Hindustan Times | Mar 25, 2017 | Musab Qazi |
Established in 2004, the FRA or Shulka Niyamat Samiti (earlier known as Shikshan Shulka Samiti), is responsible for regulating the fees for all the unaided private professional colleges in the state.
The state’s Fee Regulating Authority (FRA) has slashed the fee charged by colleges for professional courses, including medical, engineering, management, pharmacy, law and architecture, by an average of 20%. The move, which is a first, came after the regulator found that many colleges were showing a rise in their expenditure to extract more money from students. The authority has also decided to stop colleges from making any change in the fee structure in the second year of the courses. Established in 2004, the FRA or Shulka Niyamat Samiti (earlier known as Shikshan Shulka Samiti), is responsible for regulating the fees for all the unaided private professional colleges in the state. Every year, colleges submit proposals for change in their fee structure. It considers a number of indicators such as nature of the course, number of students, teaching and non-teaching staff, infrastructure and other facilities at the college before fixing the fee. “The colleges are generally allowed a 10% fee hike every year,” said Ravi Dahad, a member of FRA. He added that for the first time, the authority has fixed the fee for this academic year. “The students are yet to know the exact fee for the course at the time of admission, because FRA will decide on the fee structure well after admissions. But we have now fixed the fees for the ongoing session as well as the upcoming year,” he said.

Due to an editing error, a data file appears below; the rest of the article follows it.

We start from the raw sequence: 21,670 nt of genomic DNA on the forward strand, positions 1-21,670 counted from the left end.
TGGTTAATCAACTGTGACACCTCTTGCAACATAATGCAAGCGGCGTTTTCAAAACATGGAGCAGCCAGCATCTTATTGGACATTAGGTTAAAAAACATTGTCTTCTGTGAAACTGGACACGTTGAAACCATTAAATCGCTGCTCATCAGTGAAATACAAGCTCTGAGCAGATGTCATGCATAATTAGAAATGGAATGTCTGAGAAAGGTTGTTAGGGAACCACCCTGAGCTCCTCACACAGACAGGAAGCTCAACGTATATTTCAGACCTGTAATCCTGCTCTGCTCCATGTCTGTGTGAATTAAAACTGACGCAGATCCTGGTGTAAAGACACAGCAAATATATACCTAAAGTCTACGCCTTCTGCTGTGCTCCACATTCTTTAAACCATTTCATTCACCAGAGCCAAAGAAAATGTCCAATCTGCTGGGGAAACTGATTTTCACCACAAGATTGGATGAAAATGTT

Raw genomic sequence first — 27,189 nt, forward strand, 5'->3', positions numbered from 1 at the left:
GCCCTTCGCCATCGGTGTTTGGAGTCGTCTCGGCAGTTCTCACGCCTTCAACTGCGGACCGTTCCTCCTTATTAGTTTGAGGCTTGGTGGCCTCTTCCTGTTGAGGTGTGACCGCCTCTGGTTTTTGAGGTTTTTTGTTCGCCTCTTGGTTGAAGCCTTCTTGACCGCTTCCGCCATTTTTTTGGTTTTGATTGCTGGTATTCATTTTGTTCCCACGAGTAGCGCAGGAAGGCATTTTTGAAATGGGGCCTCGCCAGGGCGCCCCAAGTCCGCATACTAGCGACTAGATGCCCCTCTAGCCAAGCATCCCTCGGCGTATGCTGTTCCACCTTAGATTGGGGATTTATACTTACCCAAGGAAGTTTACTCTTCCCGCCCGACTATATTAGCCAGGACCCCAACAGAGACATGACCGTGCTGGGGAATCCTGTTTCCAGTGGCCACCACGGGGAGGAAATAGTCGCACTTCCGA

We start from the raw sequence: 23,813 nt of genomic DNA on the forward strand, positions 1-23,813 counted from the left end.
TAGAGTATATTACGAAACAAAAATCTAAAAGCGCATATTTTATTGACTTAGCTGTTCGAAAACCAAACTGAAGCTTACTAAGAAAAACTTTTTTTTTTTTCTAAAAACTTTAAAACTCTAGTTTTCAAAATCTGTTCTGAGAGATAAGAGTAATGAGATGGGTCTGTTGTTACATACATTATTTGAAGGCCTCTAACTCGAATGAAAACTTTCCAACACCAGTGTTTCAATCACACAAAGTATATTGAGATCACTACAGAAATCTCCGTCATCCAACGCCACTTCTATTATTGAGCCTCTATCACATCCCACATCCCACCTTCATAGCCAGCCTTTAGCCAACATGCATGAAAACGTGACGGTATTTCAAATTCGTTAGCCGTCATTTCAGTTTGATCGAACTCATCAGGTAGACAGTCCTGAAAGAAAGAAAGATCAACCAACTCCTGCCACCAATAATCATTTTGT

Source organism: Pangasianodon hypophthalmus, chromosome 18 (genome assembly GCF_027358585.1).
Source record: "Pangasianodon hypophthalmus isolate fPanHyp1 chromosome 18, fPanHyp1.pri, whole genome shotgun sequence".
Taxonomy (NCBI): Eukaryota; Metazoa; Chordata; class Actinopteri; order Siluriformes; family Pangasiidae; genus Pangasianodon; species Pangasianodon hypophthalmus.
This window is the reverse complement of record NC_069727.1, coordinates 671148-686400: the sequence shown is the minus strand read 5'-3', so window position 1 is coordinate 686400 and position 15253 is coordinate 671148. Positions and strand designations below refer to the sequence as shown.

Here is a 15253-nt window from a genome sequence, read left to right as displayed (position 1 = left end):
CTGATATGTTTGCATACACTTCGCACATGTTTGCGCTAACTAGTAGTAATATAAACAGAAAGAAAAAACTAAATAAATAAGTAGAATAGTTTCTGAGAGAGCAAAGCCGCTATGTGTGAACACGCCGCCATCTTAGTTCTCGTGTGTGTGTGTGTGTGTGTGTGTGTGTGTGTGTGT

Dahad added that the students at most professional colleges in the state will now pay a fee that is substantially lesser when compared to 2015-16. “In normal courses, the colleges would have increased the fees by 20% but we have reduced it by 20% instead,” he said. While some colleges face as much as 50% fee reduction, others have been allowed to hike the fees. While colleges said that they have not received any explanation from the regulator for the fee reduction, sources said that they colleges have been unfairly charging more from the students for non-existent expenditure. “We found many colleges illegally charging students for using the library, laboratories and for identity cards. Some have inflated their electricity bills, while others the number of staff members. In some cases, colleges showed fake admission reports of reserved category students to receive benefits from the government’s social justice departments,” said the source. The decision has come as a relief to students and parents, who have been fighting against the high cost of education in professional colleges. “We had requested the FRA to reduce the fees in medical colleges as they were misusing the money. I am very happy about their decision,” said Sudha Shenoy, a parent. However, colleges have criticised the move. “The authority hasn’t explained why it reduced the fees. The number of students have drastically reduced this year but the expenditure has not changed, as we can’t sack our existing staff. We have properly audited our accounts,” said Zaheer Kazi, president, Anjuman-i-Islam, which runs several professional institutes in the city and suburbs. – Courtesy